Blacks and Whites. Men and Women. Historically, each group has held very different types of jobs. The divide between these jobs was stark-clean or dirty, steady or inconsistent, skilled or unskilled. In such a rigidly segregated occupational landscape, race and gender radically limited labor opportunities, relegating Black women to the least desirable jobs.Opportunity Deniedis the first comprehensive look at changes in race, gender, and women's work across time, comparing the labor force experiences of Black women to White women, Black men and White men. Enobong Hannah Branch merges empirical data with rich historical detail, offering an original overview of the evolution of Black women's work.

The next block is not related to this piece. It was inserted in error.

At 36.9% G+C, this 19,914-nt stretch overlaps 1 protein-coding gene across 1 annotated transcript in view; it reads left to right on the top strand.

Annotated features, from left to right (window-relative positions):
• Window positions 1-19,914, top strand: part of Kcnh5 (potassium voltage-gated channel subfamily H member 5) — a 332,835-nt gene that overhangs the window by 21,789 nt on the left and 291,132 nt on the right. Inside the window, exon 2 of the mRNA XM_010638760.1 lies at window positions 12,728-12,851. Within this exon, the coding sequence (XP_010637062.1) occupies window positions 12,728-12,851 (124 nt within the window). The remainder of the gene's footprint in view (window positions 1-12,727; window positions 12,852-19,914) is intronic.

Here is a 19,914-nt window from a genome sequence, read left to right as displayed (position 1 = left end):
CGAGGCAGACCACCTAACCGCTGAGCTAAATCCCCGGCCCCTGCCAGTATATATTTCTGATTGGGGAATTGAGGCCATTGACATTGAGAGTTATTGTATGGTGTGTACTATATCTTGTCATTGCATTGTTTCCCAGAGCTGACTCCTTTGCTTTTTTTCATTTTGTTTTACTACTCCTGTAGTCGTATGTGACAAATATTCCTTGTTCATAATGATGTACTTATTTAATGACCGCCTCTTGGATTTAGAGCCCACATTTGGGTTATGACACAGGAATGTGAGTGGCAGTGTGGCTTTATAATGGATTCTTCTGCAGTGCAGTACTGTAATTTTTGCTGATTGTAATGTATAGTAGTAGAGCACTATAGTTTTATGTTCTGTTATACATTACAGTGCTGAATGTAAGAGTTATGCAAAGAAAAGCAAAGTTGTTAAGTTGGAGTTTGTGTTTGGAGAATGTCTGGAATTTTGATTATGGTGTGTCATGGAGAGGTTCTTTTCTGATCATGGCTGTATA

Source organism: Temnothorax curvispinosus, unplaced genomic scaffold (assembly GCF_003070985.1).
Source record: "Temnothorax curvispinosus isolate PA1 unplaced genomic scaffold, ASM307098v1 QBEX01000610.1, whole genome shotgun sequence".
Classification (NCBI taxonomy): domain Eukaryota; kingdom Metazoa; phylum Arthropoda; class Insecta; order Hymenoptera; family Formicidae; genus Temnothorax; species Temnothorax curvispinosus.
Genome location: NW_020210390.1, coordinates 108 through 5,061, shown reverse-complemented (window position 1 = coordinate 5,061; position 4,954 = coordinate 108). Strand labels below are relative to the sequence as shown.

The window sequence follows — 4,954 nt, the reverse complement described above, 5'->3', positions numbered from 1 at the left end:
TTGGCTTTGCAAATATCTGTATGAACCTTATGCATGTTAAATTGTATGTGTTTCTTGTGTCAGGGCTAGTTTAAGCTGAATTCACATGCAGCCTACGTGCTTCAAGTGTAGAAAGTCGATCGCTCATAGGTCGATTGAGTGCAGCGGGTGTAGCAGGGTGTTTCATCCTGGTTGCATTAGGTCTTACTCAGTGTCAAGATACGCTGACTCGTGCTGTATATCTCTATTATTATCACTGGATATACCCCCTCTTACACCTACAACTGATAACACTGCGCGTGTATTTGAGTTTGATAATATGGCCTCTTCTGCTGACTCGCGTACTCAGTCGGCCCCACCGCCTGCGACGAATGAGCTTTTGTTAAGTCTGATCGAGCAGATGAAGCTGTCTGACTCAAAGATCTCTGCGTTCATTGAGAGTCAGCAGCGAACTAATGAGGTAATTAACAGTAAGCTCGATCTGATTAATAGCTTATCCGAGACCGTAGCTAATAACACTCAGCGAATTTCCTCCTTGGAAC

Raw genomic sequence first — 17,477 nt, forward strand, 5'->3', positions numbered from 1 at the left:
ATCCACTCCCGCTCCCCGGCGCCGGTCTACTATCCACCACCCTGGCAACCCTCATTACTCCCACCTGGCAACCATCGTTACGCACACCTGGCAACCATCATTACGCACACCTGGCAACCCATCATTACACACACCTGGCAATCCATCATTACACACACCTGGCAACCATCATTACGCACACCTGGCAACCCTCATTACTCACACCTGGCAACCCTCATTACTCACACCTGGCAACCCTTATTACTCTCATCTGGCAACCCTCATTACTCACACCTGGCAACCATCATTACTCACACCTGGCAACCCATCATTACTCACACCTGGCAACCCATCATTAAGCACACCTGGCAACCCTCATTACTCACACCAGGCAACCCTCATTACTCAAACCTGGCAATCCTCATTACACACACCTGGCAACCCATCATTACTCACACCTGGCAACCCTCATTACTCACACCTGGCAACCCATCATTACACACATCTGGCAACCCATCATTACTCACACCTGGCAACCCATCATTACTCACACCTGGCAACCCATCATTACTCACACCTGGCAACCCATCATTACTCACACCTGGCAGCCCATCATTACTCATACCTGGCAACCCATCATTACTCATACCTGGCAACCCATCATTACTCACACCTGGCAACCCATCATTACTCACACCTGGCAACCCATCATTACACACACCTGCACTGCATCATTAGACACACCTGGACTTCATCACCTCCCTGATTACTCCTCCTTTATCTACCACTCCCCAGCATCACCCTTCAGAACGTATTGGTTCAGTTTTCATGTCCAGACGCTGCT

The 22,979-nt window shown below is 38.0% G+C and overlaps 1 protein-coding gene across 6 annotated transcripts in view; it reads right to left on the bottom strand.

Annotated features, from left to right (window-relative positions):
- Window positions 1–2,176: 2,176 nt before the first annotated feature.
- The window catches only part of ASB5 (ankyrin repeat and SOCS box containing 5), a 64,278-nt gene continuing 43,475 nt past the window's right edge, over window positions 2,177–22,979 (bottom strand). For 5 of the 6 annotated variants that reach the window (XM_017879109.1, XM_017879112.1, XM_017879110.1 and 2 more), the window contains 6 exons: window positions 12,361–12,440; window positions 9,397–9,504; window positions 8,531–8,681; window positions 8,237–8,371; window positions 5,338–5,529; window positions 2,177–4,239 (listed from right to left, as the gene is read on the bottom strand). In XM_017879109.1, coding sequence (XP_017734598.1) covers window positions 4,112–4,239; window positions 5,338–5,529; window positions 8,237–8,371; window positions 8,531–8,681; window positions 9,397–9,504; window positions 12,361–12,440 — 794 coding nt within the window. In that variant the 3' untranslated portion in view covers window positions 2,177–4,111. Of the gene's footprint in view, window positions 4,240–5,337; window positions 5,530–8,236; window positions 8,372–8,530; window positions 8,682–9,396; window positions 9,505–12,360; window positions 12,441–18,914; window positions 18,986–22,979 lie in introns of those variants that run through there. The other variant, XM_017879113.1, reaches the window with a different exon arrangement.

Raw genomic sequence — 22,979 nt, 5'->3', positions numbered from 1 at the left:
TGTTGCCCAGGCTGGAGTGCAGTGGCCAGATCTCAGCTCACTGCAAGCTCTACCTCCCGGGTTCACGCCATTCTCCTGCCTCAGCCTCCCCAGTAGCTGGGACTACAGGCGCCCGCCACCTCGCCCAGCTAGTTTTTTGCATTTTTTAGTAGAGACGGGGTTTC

From free Black women in 1860 to Black women in 2008, the experience of discrimination in seeking and keeping a job has been determinedly constant. Branch focuses on occupational segregation before 1970 and situates the findings of contemporary studies in a broad historical context, illustrating how inequality can grow and become entrenched over time through the institution of work.